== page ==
Welcome to the point of no return
As our country has endured turmoil, trials, tribulation and triumphs, we have come to a point of no return. We have a grand opportunity to begin the healing and supporting process of what we know America to be.
May 20 marked the 156th anniversary of the ending of slavery in Florida. The West Volusia Branch NAACP hosted a virtual history walk with a panel of educators and social-justice experts, including Stetson University professor Dr. Patrick Coggins, local historian Mike Brown, Bethune- Cookman University Archival Coordinator Brandon Nightingale, and former state Rep. and Volusia County Council Member Joyce Cusack.
West Volusia Branch NAACP President Sean King gave an opening message of hope.
Volusia County Council Member Barb Girtman shared her views on the importance of healing and presented a proclamation on behalf of Volusia County.
“If you are not at the table, you are on the menu,” shared Cusack, when asked about the next steps for working toward economic growth for people of color.
Other topics included Black Wall Street, African American history curriculum, the history of the emancipation of enslaved people, the importance of historically Black colleges and universities (HBCU), community advocacy and more.
On May 11, the Orange City Council presented a proclamation that was shared with members of the West Volusia Branch NAACP, Sisters Build Network for Girls Inc. and Man Up Mentoring.
The DeLand and Deltona city commissions also gave special recognition to the historic anniversary.
The City of DeLand posted this on its website: “And while it represents a historic point in the civil-rights movement, there is more work to be done. The city is committed to continuing that work by improving relationships and racial equity within our community.”
This speaks volumes to the intent and vested interest of our community working toward social justice and racial equity.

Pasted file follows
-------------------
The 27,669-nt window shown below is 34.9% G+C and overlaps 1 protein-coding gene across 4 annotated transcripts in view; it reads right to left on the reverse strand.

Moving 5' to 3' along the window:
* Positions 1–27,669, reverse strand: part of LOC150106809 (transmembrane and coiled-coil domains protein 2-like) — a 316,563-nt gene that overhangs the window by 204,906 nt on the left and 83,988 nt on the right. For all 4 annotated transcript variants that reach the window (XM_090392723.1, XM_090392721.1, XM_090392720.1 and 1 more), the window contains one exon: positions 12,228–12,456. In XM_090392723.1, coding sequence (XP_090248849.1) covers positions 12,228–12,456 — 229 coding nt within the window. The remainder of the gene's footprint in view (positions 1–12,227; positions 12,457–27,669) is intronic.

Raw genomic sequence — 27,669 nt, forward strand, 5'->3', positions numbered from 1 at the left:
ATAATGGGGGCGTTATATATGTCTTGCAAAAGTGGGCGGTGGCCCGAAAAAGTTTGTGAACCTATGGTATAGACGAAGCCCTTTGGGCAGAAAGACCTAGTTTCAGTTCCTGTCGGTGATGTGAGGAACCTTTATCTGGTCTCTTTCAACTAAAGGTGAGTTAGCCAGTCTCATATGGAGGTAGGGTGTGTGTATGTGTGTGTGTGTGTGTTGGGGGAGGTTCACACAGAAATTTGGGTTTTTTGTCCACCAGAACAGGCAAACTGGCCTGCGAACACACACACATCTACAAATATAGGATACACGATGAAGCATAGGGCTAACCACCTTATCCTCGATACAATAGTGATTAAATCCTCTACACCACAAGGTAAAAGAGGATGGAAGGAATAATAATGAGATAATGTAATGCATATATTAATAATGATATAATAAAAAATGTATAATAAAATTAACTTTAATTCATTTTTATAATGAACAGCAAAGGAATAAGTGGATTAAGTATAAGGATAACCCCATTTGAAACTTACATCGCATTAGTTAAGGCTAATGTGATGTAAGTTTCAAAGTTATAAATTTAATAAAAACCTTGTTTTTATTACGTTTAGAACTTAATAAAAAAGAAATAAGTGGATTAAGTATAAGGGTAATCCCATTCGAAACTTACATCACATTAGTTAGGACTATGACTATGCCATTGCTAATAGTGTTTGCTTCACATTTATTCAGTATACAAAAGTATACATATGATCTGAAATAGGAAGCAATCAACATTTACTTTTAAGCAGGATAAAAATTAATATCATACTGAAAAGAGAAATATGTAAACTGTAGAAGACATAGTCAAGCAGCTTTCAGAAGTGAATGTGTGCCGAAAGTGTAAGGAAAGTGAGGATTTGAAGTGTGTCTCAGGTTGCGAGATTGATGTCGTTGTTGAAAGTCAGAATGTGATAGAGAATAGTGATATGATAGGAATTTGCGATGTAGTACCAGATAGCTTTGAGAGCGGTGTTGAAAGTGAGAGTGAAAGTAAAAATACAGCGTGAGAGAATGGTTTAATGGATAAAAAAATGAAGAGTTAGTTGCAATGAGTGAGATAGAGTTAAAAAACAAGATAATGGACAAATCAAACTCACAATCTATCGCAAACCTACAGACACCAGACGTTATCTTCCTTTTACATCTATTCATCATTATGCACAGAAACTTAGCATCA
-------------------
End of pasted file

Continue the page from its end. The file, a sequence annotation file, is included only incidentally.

The proclamation reads as follows:
“Whereas, May 20 marks the anniversary of Emancipation Day in the State of Florida, the date on which slavery became illegal in the state; and
“Whereas, Union Brig. Gen. Edward McCook formally announced President Abraham Lincoln’s Emancipation Proclamation from the steps of the Knott House in Tallahassee on May 20, 1865; and
“Whereas, the City of DeLand joins in the recognition of Emancipation Day with several community organizations, including Sisters Build Network for Girls Inc., Man Up Mentoring and the West Volusia Branch of the NAACP; and
“Whereas, Communities continue to heal through local and nationwide events, which create historical relevance regarding the emancipation of slaves for generations to come; and
“Whereas, the City of DeLand acknowledges that love is universal and we are stronger together; and
“Whereas, as a community we will continue to build relationships and bonds to conquer racism, racial inequities and all other types of prejudices in our community.
“Now, therefore, I, Robert F. Apgar, Mayor of the City of DeLand, do hereby proclaim, May 20, 2021 as:
Anniversary of Emancipation Day in the City of DeLand, and urge all citizens of DeLand to observe this day in recognition of the Anniversary of Emancipation Day.
Done and proclaimed this 20th day of May 2021.”
Want more ways to celebrate unity in our community?
Join us for the Juneteenth celebration on Saturday, June 19, at Earl Brown Park in DeLand, with entertainment, vendors and food trucks. And you’re encouraged to attend a Juneteenth vendors market Sunday, June 20, in Artisan Alley.
Both events will start at 10 a.m. and are sponsored by Sisters Build Network for Girls Inc., Man Up Mentoring, Kinks Coils and Waves, CareerSource, VyStar, Launch and the City of DeLand.
Contact email@example.com for more information.
— Cameron, a longtime educator, lives in Orange City. Send email to firstname.lastname@example.org.